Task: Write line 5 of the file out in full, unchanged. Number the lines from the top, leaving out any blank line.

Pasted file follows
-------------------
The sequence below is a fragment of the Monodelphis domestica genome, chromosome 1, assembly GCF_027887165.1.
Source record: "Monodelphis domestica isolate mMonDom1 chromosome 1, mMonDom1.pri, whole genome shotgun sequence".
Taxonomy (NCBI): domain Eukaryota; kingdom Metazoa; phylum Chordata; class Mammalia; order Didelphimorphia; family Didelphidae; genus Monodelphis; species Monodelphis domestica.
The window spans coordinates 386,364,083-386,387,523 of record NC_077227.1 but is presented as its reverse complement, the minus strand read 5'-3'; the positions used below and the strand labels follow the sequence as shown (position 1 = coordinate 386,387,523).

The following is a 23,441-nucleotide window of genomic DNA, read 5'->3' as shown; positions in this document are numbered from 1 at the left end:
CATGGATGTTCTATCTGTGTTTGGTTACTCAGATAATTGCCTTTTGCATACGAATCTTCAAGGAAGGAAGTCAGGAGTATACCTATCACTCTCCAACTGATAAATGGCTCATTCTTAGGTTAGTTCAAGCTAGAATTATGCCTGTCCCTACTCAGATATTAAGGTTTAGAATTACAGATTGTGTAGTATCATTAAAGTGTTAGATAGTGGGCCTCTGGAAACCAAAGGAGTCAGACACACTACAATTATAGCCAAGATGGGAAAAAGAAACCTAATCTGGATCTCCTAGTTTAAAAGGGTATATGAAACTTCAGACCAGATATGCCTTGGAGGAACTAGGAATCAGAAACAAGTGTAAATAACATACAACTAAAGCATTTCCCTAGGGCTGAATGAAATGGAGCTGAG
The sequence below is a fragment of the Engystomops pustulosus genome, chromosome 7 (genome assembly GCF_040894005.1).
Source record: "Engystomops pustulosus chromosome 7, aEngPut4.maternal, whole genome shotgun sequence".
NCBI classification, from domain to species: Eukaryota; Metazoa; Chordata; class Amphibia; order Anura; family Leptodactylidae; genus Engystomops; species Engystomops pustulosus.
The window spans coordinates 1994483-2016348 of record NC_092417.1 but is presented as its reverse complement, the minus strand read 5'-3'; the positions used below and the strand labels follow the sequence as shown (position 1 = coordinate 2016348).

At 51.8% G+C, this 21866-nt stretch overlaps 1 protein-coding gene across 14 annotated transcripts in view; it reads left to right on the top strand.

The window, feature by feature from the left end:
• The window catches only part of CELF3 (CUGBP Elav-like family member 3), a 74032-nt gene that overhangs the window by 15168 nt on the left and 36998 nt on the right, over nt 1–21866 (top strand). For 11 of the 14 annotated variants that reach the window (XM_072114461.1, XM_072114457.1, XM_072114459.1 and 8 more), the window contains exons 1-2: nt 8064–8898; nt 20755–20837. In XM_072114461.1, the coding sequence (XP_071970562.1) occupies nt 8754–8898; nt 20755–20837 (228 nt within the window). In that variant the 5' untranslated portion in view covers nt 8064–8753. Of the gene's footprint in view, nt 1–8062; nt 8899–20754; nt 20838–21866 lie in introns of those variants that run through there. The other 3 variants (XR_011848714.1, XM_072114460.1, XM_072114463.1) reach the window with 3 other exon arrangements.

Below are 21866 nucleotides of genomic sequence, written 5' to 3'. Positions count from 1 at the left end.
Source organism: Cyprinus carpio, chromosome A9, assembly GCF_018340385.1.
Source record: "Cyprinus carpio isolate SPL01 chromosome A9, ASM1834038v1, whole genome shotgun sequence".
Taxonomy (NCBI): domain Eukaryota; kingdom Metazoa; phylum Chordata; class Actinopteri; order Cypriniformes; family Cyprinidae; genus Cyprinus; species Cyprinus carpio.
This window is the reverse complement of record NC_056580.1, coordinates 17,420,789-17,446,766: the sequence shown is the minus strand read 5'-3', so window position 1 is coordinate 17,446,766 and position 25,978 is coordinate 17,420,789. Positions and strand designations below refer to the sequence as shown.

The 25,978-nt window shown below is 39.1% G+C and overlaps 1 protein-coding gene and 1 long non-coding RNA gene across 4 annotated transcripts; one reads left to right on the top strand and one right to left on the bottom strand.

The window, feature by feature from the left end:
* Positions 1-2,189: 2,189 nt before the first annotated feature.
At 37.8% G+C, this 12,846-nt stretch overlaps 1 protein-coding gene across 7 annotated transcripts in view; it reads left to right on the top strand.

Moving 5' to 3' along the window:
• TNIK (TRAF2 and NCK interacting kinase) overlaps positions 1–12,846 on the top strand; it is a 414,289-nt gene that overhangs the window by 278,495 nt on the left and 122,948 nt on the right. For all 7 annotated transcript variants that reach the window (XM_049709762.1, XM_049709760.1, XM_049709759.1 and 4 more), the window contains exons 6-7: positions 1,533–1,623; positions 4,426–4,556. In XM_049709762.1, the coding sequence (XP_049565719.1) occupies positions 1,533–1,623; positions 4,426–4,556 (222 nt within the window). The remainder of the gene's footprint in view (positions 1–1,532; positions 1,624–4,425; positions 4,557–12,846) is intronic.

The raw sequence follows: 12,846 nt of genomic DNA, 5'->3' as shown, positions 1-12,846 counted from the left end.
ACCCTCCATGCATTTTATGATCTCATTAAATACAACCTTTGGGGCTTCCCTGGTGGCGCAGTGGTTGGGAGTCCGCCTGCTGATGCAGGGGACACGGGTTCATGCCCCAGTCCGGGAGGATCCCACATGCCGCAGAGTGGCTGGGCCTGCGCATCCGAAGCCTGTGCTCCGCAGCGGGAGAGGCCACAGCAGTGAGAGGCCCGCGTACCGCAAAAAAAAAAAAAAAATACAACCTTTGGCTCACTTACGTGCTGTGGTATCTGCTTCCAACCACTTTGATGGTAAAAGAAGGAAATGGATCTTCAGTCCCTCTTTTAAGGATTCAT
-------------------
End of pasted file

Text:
The following is a 23,441-nucleotide window of genomic DNA, read 5'->3' as shown; positions in this document are numbered from 1 at the left end: